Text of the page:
However, a prerequisite for an effective reutilization system in the gut is that early GC emigrants, and not only newly activated B cells, can invade already established GC in PP (Tarlinton, 2006; Or-Guil et al., 2007). To test the ability of activated B cells to do this, we transferred GL7+ PP GC B cells 7–9 days after an oral priming immunization (Bergqvist et al., 2012). In this case, antigen was still required for invasion but the presence of CD4 T cell help appeared not to be critical as antigen administration only 24 h prior to transfer of GL7+ B1-8hi GFP B cells was sufficient, a time frame that excludes the generation of effective CD4 T cell help. Thus, for localization of GC-expanded GL7+ PP B cells into already existing heterologous GC in multiple other PP presence of antigen but not cognate interactions with CD4 T cells was essential. This contrasted to the previous studies by Schwickert et al. (2009) that indicated that the reutilization required that B cell epitopes/antigens shared the same carrier protein, suggesting that cognate interaction with shared CD4 T cell help was critical. Hence, GL7+ B cells have different requirements than newly activated B cells, or, alternatively, PP GC are unique and different from GC in lymph nodes and the spleen with regard to CD4 T cell involvement. Reutilization of PP GC could, for example, be dependent on non-cognate functions of CD4 T cells as found with the localization of LMP2A-expressing B cells to PP GC (Casola et al., 2004). One important factor that could influence this pattern is IL-21 (Pistoia and Cocco, 2009). Whereas the formation of GC requires CD40 signals in both PP and other secondary lymphoid tissues, T cell subsets distinct from archetypical CD4+ T cells appear to be present in PP. For example, Seo et al. (2009) demonstrated that IL-21 was more strongly expressed by CD4 T cells in PP than in spleen and that in the context of TGFβ the dominant isotype produced was IgA, whereas IgG2b antibody production was effectively suppressed by IL-21. Whether other aspects than IgA CSR were affected by IL-21 in PP was not further investigated in this study, but Dullaers et al. (2009) found that recombinant TGFβ and IL-21 can drive naїve human B cells toward a mucosal phenotype. It is therefore plausible that IL-21 in PP promotes survival, proliferation, and differentiation of activated B cells in PP GC.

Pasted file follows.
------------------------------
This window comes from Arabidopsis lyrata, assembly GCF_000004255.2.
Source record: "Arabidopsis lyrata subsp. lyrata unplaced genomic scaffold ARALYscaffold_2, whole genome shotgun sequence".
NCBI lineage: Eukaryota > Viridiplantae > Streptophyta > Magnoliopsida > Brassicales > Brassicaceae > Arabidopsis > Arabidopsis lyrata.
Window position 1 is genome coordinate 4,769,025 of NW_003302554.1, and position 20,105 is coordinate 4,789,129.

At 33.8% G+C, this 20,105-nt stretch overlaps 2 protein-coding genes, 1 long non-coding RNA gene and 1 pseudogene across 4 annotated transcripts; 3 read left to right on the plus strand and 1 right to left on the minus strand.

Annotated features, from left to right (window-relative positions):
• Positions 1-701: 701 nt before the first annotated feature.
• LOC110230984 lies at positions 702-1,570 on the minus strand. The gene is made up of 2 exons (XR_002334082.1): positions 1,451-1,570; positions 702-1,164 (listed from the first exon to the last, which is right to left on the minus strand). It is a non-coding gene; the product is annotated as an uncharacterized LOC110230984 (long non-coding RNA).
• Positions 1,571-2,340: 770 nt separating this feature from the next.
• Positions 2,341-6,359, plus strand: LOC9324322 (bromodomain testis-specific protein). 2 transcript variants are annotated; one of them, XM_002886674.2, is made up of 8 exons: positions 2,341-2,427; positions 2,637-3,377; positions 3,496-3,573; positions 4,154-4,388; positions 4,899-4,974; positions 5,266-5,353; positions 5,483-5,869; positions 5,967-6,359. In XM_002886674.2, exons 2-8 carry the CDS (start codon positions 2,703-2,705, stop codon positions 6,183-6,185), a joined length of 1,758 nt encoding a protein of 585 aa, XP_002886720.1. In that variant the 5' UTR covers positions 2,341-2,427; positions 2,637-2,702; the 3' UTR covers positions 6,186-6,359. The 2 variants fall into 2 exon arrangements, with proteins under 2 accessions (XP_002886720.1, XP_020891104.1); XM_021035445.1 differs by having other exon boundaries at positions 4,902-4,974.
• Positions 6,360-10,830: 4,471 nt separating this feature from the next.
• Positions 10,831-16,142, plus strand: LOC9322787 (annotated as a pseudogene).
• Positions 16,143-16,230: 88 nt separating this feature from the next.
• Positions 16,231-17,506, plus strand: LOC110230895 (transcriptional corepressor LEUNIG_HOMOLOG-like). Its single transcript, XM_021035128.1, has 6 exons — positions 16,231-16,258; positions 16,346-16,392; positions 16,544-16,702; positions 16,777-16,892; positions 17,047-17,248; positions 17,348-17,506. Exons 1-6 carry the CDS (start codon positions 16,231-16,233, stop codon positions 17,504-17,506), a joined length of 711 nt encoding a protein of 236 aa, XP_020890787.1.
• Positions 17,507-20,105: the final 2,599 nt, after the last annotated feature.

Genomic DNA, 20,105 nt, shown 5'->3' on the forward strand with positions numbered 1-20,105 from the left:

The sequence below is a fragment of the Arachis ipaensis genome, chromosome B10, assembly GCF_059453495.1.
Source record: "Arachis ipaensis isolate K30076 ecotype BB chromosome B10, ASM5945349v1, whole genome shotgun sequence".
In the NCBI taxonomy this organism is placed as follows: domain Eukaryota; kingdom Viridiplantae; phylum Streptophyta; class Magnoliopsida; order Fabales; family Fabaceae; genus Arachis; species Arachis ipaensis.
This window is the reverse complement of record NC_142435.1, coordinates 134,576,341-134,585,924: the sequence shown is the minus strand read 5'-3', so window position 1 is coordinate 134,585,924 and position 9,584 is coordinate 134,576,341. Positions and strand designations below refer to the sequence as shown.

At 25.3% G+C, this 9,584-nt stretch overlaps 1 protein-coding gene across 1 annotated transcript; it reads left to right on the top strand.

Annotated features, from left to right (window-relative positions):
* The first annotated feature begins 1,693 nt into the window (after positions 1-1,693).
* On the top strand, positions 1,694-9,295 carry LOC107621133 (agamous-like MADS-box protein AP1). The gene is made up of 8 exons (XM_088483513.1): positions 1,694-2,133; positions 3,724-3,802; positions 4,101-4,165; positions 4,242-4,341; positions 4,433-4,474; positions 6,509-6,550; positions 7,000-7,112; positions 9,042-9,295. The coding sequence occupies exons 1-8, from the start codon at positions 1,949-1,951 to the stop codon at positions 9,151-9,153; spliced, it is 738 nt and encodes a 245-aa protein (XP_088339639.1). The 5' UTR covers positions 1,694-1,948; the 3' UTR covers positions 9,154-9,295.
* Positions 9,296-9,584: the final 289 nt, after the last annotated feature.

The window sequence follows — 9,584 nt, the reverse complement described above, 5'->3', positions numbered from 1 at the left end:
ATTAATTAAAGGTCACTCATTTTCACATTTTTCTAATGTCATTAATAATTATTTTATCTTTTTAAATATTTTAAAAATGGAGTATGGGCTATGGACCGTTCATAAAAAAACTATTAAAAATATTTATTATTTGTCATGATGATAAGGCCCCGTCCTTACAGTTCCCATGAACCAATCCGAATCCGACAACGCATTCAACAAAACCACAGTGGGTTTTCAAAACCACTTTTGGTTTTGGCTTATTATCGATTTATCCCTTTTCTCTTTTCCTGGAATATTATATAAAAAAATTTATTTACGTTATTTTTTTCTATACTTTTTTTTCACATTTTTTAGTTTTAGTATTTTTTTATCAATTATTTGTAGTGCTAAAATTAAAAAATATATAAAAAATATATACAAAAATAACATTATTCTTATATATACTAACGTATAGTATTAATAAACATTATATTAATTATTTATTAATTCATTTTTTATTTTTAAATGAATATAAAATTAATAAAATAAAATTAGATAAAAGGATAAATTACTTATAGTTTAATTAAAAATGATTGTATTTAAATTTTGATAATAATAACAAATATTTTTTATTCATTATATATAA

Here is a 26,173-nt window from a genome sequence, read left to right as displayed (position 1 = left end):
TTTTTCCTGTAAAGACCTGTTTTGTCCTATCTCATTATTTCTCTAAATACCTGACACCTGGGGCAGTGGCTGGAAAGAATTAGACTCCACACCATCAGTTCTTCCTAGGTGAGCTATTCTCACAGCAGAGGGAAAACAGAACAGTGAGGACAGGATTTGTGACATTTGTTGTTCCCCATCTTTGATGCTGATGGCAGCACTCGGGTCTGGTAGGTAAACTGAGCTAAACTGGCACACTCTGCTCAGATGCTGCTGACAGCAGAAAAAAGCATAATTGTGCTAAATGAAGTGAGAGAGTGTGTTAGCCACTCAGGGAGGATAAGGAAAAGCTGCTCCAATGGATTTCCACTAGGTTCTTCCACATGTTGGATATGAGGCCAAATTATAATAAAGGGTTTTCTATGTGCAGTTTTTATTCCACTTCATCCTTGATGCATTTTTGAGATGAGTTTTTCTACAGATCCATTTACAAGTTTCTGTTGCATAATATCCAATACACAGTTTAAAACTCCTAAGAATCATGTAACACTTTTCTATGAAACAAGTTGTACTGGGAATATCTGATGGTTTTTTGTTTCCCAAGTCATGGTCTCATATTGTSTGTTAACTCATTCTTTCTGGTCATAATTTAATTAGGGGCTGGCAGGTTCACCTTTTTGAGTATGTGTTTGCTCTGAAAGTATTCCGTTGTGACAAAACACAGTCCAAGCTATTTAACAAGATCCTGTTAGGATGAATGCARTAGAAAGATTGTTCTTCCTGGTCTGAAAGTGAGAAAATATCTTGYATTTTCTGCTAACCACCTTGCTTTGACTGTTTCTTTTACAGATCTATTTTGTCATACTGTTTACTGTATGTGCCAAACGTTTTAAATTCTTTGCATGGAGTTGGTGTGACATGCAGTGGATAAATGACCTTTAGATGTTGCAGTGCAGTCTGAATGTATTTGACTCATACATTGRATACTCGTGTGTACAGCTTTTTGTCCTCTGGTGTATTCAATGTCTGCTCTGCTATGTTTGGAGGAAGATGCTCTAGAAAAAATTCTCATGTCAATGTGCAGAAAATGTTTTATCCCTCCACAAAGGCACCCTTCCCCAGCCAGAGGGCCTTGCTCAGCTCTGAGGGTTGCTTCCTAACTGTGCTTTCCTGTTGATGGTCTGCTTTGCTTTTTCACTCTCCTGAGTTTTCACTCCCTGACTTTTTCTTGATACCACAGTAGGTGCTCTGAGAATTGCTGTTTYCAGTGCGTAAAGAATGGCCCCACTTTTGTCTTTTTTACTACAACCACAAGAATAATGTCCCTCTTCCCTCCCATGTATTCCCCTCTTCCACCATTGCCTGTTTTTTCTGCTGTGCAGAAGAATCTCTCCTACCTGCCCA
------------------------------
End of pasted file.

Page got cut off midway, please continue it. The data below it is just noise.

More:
Follicular helper T cells (Tfh) in the PP have not been studied in detail and presently we do not know their role in supporting B cells that reutilize GC and that recognize heterologous antigens (Hashiguchi et al., 2011; Danisch et al., 2012). Clearly, PD-1 is critical for the generation of Tfh in the PP, and PD-1-deficient mice have a reduced ability to develop gut IgA antibodies that recognize the microbiota, resulting in reduced bacterial binding capacity and breaching of the mucosal barrier (Kawamoto et al., 2012). This observation identifies that Tfh in the PP GC are critically needed for functional IgA production, and argues in favor of that also IgA B cells recognizing TI-type of gut antigens, belonging to the microbiota, require CD4 T cell help to acquire SHM and produce protective antibodies. Diverse T cells are present in GALT, including TH1, TH2, TH9, TH17, Treg, Tr1, TFH, and CD8+ α/β T cells as well as γ/δ cells, and there is considerable functional overlap between these T cells with regard to their ability to support B cell differentiation (Hayday and Gibbons, 2008; Wan, 2010). However, this process may not require cognate interactions, but may rather rely on IL-21 and other factors produced by PP Tfh. Recent data suggest that the origin for Tfh cells in the GALT may be unique in that they could be derived from FoxP3-expressing Treg cells, rather than from TH1 or TH2 cells, although both these latter subsets have been found to function as Tfh in PP (Garside et al., 2004; Tsuji et al., 2009). An intriguing possibility may be that activated B cells, migrating into already established PP GC, do not require cognate T cell help, but rather interact with CD40L-expressing PP Tfh in the absence of cognate interactions. This could be a unique function of PP Tfh – to provide contact-dependent CD40L/CD40 signals but not to engage into TCR/MHC interactions. In this case, migrating activated PP B cells would require BCR-recognition and CD40L-expressing Tfh to proliferate in already established PP GC. What the consequences of such CD40- and BCR-driven B cell expansion and differentiation could be, as opposed to a cognate-dependent process in the spleen or lymph nodes, can only be a matter of speculation. Perhaps, the large number SHM in gut IgA cells bear witness of a less stringently regulated system in PP GC where B cells will continue to contract mutations even after high-affinity binding is achieved. Nevertheless, future studies will address this important question and hopefully we will better understand how an ensemble of GC in multiple PP rather than individual GC, critically functions to synchronize protective gut IgA responses and what role Tfh cells have to support the development of functional IgA antibody production when cognate T–B cell interactions are not required.